James Fitzsimons: Cut us a break, Frankfurt, until banks are fixed -- we've earned it
Ireland's recovery is being hampered by policies that benefit the continent, warns James Fitzsimons
In the four years since the financial crisis began, the EU has failed to stabilise the European banks. It will let governments flounder as they struggle to save their ailing economies, but it refuses to allow banks default.
In the early days of the downturn, the EU banking model was criticised and blamed for dragging the rest down and delaying global recovery. The IMF was one of its biggest critics. Now they work hand-in-hand to save a system that is rotten to the core.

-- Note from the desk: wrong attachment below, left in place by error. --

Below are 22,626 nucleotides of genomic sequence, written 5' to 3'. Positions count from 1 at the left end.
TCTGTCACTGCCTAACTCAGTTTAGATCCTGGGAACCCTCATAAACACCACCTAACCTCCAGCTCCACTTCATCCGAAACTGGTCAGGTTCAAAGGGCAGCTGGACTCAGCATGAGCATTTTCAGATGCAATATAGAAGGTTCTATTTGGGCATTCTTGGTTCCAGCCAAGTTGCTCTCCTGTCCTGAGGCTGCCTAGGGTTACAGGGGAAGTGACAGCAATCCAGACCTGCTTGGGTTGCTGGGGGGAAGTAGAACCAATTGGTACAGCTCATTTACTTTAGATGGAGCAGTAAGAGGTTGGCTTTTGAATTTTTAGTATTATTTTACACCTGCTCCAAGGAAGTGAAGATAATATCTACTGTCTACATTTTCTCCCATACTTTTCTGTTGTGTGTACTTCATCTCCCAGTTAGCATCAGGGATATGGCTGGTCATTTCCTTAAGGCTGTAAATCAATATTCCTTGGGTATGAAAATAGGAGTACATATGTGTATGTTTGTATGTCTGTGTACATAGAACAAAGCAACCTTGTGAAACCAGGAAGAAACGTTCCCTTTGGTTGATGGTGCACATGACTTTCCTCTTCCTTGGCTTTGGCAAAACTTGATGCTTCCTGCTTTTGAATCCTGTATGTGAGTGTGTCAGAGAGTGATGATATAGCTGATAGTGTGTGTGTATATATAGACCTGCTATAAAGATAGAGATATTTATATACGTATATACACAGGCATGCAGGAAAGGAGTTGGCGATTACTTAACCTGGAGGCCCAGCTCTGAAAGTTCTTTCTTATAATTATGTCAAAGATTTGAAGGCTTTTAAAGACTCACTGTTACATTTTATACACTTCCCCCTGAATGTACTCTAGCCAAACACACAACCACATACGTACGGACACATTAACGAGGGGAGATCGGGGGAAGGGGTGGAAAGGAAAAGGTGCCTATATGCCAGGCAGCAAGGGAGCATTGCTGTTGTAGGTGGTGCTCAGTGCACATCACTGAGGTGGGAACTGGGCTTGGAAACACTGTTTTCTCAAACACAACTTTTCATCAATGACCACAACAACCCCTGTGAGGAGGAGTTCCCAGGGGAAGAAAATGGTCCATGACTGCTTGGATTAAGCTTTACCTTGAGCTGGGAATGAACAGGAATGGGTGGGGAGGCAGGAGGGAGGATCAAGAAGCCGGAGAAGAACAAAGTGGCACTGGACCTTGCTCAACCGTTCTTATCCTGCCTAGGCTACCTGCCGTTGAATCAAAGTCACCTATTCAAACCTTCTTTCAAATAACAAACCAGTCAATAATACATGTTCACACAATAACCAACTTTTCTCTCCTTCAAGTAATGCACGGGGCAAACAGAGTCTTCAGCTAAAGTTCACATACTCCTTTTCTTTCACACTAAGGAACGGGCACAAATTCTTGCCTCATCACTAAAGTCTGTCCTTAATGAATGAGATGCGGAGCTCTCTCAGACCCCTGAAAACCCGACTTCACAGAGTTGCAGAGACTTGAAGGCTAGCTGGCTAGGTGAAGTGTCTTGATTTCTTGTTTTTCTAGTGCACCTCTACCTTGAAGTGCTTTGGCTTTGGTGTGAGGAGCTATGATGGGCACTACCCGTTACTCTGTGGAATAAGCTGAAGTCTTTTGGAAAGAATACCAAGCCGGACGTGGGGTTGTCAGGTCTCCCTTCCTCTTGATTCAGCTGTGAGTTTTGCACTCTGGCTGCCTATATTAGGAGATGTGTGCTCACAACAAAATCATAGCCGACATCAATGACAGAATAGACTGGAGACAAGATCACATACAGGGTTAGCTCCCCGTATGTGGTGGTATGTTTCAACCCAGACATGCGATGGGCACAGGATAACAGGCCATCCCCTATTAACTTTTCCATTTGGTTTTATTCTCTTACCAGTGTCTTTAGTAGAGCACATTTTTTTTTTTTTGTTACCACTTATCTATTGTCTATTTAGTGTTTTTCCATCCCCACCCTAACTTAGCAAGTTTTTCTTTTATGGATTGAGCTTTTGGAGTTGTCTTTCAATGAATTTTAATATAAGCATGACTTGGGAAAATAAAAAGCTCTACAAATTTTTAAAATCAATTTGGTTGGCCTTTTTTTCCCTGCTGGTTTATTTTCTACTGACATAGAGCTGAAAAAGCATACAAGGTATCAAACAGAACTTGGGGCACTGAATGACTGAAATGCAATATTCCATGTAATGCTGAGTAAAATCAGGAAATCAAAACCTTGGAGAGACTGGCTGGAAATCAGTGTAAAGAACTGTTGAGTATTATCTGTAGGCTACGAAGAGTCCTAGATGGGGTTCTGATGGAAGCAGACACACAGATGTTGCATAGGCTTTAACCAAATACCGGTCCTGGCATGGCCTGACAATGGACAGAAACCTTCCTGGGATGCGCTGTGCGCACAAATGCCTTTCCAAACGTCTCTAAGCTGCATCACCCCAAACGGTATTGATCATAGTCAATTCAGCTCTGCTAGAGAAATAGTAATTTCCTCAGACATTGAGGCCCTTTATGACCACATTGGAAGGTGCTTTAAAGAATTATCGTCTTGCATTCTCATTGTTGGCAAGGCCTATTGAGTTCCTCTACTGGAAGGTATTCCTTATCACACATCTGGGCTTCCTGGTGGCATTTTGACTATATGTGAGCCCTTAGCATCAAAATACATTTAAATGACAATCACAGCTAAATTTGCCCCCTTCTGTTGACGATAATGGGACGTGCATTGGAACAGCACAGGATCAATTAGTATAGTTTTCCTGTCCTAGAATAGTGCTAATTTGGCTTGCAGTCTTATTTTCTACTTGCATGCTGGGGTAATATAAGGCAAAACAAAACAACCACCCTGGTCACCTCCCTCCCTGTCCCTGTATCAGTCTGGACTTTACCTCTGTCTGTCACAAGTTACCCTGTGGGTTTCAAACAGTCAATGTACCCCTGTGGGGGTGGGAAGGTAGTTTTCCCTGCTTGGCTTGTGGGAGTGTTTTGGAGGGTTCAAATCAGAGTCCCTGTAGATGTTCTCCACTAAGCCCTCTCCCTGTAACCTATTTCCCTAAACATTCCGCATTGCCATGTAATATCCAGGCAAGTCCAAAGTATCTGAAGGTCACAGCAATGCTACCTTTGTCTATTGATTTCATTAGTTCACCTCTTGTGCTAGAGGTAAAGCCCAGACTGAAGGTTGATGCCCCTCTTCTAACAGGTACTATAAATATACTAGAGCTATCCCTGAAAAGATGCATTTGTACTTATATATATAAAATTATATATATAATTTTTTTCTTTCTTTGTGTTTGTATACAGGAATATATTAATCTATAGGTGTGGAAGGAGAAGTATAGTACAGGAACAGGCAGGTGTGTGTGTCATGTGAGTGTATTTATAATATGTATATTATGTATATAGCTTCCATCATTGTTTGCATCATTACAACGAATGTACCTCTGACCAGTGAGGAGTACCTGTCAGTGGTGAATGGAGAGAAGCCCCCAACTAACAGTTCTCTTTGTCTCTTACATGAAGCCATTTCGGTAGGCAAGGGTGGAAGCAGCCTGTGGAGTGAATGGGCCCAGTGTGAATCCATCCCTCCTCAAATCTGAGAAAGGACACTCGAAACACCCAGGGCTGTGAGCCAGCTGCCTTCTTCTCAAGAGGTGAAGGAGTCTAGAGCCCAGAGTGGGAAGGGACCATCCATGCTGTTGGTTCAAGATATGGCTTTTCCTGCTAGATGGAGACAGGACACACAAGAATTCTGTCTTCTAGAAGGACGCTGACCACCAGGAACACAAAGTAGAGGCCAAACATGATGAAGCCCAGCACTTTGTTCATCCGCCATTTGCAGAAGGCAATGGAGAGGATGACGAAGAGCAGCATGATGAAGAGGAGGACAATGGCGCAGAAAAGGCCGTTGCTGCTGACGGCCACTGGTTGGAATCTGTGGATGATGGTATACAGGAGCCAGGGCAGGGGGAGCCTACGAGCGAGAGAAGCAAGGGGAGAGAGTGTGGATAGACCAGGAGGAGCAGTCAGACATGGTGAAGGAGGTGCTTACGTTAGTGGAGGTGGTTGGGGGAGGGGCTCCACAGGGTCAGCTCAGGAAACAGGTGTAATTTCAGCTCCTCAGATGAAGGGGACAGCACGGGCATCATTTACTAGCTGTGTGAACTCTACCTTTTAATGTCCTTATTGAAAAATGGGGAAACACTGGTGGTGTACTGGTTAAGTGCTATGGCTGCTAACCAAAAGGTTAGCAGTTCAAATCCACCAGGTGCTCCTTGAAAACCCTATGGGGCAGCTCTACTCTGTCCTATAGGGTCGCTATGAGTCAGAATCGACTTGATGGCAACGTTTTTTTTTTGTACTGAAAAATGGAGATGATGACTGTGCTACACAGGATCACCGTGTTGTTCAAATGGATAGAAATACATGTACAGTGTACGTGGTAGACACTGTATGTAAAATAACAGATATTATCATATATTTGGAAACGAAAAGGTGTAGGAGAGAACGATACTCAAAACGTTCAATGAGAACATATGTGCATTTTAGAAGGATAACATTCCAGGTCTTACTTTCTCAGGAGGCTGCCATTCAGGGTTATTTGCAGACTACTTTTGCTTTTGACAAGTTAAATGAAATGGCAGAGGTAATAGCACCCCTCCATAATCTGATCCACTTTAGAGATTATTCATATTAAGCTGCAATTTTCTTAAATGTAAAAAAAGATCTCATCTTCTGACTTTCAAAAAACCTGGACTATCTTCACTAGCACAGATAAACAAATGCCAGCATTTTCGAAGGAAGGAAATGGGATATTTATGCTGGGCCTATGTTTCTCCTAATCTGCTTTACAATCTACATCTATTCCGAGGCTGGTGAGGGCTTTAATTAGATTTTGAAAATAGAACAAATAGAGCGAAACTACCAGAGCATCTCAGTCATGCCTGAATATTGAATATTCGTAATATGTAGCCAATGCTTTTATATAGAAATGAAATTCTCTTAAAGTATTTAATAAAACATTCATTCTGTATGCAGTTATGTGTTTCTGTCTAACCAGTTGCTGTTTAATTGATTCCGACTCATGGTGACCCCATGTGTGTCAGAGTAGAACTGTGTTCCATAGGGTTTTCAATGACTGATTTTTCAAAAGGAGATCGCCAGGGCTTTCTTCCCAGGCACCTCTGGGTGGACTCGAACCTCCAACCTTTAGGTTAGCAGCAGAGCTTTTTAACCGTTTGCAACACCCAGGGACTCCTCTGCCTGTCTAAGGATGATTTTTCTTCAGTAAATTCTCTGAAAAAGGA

The global downturn brought with it the worst credit crunch in history. It's still here and it's getting worse. No amount of talking up our future prospects will change that. Our own government policy is directly correlated to EU banking policy. Save the banks at all cost. Leave the rest. When the late Brian Lenihan gave the bank guarantee, it flew in the face of conventional wisdom and it caused dismay among our EU partners. Later it was copied and used elsewhere. What Mr Lenihan didn't know at the time was that our banks had been mismanaged for years and they were essentially insolvent. This was nowhere more pronounced than at Anglo Irish Bank (now the IBRC). Its reckless lending strategies were copied by the rest, who were led like sheep by their boards and chief executives.